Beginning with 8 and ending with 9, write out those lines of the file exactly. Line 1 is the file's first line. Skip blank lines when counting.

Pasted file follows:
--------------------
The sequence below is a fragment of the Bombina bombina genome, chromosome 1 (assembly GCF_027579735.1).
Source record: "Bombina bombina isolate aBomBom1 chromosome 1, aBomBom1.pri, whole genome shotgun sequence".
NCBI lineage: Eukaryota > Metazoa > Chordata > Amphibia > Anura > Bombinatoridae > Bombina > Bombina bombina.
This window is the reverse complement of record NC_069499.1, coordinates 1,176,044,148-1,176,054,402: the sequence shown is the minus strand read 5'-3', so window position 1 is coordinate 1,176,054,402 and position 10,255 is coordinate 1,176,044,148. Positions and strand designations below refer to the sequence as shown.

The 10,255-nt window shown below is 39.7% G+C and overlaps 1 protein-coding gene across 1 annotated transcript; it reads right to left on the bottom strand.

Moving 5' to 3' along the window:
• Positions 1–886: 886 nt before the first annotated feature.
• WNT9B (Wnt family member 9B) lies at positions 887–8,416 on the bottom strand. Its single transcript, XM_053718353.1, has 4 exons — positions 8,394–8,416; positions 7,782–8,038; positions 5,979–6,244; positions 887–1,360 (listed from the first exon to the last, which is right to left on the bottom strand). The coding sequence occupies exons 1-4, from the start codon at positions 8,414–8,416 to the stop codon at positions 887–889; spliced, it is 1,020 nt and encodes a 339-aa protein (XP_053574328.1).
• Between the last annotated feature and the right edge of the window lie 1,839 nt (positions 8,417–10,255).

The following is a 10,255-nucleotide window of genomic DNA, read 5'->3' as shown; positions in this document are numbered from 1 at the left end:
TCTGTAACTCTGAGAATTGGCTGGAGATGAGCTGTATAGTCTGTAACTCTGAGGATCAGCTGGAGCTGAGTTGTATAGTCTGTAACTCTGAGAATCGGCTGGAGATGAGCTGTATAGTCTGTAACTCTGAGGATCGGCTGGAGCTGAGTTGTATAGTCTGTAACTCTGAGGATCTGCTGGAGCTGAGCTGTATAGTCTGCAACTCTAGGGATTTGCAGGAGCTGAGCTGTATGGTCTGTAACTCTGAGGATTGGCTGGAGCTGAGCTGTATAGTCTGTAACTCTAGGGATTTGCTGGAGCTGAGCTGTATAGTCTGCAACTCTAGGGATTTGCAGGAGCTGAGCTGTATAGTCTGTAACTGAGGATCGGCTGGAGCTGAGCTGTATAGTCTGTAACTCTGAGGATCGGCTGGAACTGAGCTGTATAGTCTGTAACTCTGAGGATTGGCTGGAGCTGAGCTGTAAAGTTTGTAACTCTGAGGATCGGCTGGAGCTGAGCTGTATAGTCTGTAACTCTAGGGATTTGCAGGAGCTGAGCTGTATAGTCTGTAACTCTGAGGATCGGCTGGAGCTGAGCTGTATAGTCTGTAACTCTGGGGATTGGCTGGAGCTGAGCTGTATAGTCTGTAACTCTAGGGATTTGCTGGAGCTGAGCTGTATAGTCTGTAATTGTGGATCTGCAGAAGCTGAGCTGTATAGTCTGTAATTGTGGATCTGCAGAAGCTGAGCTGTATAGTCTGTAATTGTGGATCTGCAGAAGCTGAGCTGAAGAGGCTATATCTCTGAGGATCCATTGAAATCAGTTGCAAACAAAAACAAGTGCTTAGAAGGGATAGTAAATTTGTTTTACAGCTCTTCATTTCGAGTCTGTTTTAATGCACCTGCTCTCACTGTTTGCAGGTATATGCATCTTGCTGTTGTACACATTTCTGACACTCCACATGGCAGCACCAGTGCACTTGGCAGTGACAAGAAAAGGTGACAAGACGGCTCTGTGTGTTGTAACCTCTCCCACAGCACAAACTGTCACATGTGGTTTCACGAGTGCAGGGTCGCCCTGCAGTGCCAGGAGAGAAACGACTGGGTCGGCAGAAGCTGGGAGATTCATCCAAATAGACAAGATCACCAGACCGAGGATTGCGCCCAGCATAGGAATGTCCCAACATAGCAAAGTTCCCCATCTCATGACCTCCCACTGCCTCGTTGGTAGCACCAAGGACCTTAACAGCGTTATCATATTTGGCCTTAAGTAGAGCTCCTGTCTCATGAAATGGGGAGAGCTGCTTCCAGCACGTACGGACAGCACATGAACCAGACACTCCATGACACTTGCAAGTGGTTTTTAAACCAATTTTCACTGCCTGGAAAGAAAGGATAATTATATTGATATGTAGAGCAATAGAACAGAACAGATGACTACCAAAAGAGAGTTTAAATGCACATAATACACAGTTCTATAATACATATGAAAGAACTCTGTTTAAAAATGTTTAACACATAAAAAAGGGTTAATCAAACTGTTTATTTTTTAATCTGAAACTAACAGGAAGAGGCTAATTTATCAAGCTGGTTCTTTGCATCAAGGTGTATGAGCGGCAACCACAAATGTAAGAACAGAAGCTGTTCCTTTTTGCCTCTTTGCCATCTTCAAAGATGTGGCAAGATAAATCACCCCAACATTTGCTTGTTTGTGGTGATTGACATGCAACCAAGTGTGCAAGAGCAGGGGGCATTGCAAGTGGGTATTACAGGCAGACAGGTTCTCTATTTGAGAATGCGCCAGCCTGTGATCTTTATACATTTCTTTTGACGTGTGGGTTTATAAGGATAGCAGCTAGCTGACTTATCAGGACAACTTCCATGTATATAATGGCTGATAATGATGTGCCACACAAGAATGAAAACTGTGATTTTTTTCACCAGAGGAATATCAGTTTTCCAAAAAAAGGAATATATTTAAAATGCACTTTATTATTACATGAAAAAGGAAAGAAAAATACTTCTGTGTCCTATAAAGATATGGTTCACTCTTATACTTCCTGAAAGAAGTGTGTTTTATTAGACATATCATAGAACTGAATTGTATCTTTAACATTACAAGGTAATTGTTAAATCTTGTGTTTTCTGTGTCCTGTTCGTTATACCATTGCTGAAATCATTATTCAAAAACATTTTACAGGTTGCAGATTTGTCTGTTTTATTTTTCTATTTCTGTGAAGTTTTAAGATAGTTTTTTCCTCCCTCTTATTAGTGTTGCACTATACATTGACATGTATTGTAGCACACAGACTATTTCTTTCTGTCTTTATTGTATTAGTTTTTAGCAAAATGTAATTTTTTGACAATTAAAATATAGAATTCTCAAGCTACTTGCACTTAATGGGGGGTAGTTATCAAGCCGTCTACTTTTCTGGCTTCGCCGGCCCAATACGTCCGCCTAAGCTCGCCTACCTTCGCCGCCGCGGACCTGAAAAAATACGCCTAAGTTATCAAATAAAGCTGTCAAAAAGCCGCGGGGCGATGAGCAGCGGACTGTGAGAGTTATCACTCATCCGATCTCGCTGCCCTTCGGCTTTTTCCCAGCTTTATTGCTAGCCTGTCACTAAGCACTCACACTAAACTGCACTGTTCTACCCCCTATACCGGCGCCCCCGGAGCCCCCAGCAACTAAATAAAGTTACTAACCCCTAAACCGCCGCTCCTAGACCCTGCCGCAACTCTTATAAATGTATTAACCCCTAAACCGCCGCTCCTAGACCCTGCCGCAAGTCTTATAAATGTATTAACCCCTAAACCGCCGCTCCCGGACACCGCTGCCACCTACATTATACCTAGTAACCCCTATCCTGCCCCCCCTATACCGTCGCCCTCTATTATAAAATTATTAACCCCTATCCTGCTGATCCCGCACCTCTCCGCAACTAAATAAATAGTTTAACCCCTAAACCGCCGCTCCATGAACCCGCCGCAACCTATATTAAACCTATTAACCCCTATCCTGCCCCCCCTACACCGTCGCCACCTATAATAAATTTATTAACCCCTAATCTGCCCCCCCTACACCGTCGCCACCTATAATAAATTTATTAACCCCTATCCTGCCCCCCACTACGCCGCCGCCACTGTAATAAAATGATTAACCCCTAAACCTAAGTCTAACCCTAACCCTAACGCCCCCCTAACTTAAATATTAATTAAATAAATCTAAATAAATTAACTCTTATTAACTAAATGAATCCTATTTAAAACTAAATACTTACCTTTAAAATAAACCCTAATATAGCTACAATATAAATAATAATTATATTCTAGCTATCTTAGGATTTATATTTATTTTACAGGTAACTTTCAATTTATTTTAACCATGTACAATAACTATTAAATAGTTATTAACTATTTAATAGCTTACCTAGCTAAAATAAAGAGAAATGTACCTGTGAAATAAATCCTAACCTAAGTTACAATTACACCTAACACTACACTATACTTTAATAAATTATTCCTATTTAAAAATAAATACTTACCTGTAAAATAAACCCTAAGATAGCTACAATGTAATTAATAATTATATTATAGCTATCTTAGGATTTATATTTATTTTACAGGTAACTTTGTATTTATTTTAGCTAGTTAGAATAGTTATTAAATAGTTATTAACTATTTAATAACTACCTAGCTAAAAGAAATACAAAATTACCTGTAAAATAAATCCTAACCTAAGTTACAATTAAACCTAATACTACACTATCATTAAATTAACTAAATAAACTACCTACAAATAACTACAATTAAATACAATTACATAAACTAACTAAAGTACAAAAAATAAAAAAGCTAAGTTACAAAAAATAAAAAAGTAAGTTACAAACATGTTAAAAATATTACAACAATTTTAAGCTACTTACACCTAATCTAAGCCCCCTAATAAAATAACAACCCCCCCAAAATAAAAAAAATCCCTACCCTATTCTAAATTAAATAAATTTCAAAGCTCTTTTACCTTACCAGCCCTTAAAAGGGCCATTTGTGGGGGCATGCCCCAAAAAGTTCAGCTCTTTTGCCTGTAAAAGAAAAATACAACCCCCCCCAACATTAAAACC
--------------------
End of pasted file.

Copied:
• WNT9B (Wnt family member 9B) lies at positions 887–8,416 on the bottom strand. Its single transcript, XM_053718353.1, has 4 exons — positions 8,394–8,416; positions 7,782–8,038; positions 5,979–6,244; positions 887–1,360 (listed from the first exon to the last, which is right to left on the bottom strand). The coding sequence occupies exons 1-4, from the start codon at positions 8,414–8,416 to the stop codon at positions 887–889; spliced, it is 1,020 nt and encodes a 339-aa protein (XP_053574328.1).
• Between the last annotated feature and the right edge of the window lie 1,839 nt (positions 8,417–10,255).